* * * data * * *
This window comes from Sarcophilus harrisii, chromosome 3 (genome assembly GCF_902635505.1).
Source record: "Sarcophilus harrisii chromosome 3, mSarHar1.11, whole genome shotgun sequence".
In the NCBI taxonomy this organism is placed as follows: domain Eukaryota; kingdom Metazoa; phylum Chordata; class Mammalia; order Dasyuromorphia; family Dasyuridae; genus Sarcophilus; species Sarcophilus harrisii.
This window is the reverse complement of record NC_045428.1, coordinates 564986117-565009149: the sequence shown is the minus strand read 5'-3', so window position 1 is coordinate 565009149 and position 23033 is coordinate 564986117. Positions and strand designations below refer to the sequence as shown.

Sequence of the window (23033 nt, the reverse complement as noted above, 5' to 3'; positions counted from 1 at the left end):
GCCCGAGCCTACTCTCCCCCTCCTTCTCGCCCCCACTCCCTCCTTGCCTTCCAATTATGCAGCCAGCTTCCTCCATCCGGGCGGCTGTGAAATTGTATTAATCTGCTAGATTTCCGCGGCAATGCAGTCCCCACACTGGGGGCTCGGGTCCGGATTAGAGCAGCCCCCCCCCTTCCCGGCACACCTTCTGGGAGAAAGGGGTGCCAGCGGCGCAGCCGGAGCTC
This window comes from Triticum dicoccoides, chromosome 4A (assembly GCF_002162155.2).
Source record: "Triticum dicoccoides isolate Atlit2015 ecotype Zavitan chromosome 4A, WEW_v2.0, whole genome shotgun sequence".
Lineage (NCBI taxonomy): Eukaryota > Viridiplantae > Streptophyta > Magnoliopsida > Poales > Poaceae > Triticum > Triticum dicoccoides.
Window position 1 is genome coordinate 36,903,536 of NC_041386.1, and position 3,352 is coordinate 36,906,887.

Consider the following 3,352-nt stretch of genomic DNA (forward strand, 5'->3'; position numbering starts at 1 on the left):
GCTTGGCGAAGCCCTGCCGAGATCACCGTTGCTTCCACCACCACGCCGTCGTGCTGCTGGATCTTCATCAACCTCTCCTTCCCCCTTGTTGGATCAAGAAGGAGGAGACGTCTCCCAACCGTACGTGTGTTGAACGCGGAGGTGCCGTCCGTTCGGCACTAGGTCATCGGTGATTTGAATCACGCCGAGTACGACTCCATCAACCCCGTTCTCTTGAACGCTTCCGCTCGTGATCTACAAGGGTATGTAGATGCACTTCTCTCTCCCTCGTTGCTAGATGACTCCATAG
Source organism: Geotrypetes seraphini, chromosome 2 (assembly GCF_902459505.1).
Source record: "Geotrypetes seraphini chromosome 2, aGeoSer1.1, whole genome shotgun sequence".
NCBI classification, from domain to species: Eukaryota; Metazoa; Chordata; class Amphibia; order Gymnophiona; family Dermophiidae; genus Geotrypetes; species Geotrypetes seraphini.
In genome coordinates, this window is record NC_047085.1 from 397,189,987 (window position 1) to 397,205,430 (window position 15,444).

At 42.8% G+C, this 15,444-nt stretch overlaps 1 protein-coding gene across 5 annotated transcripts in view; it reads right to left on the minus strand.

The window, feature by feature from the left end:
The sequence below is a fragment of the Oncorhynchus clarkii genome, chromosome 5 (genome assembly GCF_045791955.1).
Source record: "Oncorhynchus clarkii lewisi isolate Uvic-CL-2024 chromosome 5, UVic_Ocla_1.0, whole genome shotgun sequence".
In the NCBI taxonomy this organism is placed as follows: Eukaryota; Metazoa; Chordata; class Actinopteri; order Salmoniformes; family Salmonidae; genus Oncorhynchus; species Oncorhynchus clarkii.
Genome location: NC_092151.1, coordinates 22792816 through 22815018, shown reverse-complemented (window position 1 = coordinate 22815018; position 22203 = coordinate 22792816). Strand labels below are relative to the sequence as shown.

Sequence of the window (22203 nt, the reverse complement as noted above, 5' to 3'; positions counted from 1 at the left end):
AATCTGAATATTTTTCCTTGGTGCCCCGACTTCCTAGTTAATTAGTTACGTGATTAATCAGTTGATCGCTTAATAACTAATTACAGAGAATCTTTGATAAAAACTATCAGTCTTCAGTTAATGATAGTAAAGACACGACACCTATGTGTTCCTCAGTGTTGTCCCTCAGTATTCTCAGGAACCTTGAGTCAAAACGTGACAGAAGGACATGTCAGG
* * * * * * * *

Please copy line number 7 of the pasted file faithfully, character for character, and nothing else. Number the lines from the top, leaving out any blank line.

This window comes from Triticum dicoccoides, chromosome 4A (assembly GCF_002162155.2).